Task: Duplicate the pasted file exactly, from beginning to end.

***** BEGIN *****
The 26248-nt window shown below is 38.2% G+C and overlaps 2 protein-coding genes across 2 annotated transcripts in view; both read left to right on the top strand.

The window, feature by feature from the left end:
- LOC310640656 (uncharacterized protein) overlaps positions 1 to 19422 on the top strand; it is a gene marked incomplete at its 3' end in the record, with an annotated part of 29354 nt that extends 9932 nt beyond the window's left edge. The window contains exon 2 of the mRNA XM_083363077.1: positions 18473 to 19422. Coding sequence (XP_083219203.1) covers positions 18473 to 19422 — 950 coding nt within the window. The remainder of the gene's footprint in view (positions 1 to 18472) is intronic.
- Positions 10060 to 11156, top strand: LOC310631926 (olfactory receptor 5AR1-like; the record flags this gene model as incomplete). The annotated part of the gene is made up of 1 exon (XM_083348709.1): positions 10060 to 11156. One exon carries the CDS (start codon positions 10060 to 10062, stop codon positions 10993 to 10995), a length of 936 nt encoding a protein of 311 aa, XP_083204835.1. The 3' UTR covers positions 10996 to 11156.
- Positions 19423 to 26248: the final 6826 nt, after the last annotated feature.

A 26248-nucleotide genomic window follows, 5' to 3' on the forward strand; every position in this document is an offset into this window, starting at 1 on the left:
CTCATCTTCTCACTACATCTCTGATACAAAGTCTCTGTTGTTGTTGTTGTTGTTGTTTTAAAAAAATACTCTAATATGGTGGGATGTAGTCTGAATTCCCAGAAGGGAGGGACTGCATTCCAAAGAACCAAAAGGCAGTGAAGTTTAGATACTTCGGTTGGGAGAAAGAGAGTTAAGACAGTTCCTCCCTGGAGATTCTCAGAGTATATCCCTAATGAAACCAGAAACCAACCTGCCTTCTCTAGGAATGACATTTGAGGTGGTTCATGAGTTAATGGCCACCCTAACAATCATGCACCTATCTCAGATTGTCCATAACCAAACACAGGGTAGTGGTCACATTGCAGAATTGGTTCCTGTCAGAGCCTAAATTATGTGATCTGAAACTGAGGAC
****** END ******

The 26248-nt window shown below is 38.2% G+C and overlaps 2 protein-coding genes across 2 annotated transcripts in view; both read left to right on the top strand.

The window, feature by feature from the left end:
- LOC310640656 (uncharacterized protein) overlaps positions 1 to 19422 on the top strand; it is a gene marked incomplete at its 3' end in the record, with an annotated part of 29354 nt that extends 9932 nt beyond the window's left edge. The window contains exon 2 of the mRNA XM_083363077.1: positions 18473 to 19422. Coding sequence (XP_083219203.1) covers positions 18473 to 19422 — 950 coding nt within the window. The remainder of the gene's footprint in view (positions 1 to 18472) is intronic.
- Positions 10060 to 11156, top strand: LOC310631926 (olfactory receptor 5AR1-like; the record flags this gene model as incomplete). The annotated part of the gene is made up of 1 exon (XM_083348709.1): positions 10060 to 11156. One exon carries the CDS (start codon positions 10060 to 10062, stop codon positions 10993 to 10995), a length of 936 nt encoding a protein of 311 aa, XP_083204835.1. The 3' UTR covers positions 10996 to 11156.
- Positions 19423 to 26248: the final 6826 nt, after the last annotated feature.

A 26248-nucleotide genomic window follows, 5' to 3' on the forward strand; every position in this document is an offset into this window, starting at 1 on the left:
CTCATCTTCTCACTACATCTCTGATACAAAGTCTCTGTTGTTGTTGTTGTTGTTGTTTTAAAAAAATACTCTAATATGGTGGGATGTAGTCTGAATTCCCAGAAGGGAGGGACTGCATTCCAAAGAACCAAAAGGCAGTGAAGTTTAGATACTTCGGTTGGGAGAAAGAGAGTTAAGACAGTTCCTCCCTGGAGATTCTCAGAGTATATCCCTAATGAAACCAGAAACCAACCTGCCTTCTCTAGGAATGACATTTGAGGTGGTTCATGAGTTAATGGCCACCCTAACAATCATGCACCTATCTCAGATTGTCCATAACCAAACACAGGGTAGTGGTCACATTGCAGAATTGGTTCCTGTCAGAGCCTAAATTATGTGATCTGAAACTGAGGAC